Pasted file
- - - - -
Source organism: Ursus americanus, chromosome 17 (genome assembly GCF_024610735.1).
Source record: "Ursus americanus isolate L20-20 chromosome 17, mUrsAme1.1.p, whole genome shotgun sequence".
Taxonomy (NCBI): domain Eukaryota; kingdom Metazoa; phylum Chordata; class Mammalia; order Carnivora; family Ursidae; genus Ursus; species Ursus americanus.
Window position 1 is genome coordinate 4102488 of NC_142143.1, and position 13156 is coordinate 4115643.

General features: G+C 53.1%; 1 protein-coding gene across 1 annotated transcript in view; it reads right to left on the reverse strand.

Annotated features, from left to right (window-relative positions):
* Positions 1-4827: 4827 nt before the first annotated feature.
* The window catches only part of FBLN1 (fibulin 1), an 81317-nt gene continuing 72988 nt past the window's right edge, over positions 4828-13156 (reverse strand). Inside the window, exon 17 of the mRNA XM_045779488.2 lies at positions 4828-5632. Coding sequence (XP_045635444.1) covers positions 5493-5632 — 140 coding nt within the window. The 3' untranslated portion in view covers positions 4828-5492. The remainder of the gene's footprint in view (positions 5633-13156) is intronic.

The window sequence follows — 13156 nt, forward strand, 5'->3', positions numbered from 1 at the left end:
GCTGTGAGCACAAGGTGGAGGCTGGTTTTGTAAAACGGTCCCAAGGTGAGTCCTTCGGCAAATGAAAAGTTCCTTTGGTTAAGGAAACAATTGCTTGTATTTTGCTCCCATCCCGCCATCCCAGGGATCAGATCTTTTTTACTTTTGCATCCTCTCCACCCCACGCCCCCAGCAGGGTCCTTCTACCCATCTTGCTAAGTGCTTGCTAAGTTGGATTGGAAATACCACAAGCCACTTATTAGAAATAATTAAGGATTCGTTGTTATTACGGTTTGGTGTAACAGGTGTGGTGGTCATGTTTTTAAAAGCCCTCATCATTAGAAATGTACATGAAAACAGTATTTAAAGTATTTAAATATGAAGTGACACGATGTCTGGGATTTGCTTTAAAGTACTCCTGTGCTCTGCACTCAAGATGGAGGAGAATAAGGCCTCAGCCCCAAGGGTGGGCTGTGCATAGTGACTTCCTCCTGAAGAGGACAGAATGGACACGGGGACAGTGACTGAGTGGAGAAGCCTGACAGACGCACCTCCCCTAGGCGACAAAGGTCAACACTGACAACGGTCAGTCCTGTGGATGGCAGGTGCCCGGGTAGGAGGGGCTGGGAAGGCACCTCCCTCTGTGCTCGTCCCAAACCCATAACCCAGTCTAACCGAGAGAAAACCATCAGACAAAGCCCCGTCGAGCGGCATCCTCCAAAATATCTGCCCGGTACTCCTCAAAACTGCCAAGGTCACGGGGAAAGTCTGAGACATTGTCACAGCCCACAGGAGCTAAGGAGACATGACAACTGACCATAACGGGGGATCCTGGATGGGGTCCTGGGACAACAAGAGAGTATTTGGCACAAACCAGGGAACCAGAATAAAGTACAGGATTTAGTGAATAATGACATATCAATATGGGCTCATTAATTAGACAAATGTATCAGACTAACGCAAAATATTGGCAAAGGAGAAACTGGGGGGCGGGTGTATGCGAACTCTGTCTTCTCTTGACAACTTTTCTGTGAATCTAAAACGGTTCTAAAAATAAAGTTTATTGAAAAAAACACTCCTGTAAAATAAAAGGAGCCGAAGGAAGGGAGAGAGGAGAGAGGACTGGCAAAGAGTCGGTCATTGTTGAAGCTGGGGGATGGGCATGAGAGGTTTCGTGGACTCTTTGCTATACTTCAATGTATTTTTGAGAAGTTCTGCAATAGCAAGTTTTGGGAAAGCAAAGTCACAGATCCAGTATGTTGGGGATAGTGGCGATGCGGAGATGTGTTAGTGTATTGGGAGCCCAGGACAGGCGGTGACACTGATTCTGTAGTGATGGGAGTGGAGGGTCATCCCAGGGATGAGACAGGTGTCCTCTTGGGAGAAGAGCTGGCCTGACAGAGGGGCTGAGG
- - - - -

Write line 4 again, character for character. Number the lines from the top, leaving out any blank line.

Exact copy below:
Window position 1 is genome coordinate 4102488 of NC_142143.1, and position 13156 is coordinate 4115643.